Lake Titicaca lies at the northern edge of the Altiplano, straddling the Bolivia-Peru border. Its intensely blue water spreads over an area of some 58,000 sq km – an area larger than Switzerland – and is particularly striking viewed through the crystal sharp light of the Altiplano. The lake’s mysterious, gemlike waters were sacred to many cultures. Lake Titicaca was the cradle of Andean civilisation and remains enduringly known as the birthplace of the Inca empire.
The lake’s original name was Khota Mama (“Mother Lake”), and was only renamed Titicaca after the Spanish conquest. When viewed from the north, the lake’s outline resembles the shapes of a puma, fish and man, forms also found in Peru’s mystifying Nazca lines.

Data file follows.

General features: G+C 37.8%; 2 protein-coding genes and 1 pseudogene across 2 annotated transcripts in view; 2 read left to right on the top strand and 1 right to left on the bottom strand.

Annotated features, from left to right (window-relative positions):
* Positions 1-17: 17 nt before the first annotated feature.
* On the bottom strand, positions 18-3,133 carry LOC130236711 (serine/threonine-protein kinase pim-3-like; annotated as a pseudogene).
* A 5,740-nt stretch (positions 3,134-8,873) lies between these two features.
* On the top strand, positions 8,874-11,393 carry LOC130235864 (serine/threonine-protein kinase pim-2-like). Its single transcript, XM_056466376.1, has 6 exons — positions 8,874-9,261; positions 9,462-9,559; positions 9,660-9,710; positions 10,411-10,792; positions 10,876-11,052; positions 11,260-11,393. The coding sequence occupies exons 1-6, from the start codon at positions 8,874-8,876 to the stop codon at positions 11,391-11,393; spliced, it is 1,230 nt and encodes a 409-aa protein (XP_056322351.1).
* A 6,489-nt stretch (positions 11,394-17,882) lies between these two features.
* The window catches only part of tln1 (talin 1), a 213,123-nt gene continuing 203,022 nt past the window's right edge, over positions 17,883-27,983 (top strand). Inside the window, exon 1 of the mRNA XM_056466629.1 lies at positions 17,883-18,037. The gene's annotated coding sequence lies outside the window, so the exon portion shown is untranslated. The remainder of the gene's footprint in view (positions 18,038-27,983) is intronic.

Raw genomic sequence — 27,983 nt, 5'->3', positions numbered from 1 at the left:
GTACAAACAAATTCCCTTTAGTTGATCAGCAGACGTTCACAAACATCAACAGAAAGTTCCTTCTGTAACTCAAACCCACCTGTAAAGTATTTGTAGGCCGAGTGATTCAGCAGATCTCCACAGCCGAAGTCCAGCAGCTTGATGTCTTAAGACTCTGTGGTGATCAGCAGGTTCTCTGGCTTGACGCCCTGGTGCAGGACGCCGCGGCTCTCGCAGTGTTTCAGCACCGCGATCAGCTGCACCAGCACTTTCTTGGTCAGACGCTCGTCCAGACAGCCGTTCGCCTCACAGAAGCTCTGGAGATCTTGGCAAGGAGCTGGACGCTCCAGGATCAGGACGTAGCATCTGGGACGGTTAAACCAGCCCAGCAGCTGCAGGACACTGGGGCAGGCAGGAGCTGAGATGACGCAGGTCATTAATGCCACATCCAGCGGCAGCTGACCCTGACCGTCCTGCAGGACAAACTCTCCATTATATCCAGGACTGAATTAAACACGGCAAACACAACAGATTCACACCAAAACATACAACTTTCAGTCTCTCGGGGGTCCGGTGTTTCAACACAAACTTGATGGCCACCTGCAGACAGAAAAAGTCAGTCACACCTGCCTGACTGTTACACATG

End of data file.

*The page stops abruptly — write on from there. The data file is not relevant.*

The lake has two sections: small and large. The smaller southern section is called Wiñay Marka (“Eternal City”), and is comparatively shallow. This has led to the legend of a city lying beneath the lake, which was strengthened in 2000 when the remains of a settlement and ancient temple were discovered beneath the lake’s surface.
Lake Titicaca has 41 islands, many of which are populated. Small groups of Uru people still live on artificial floating “islands” made from matted totora reeds, and ply the lake’s waters in traditional reed boats made of lashed-together bundles of totora.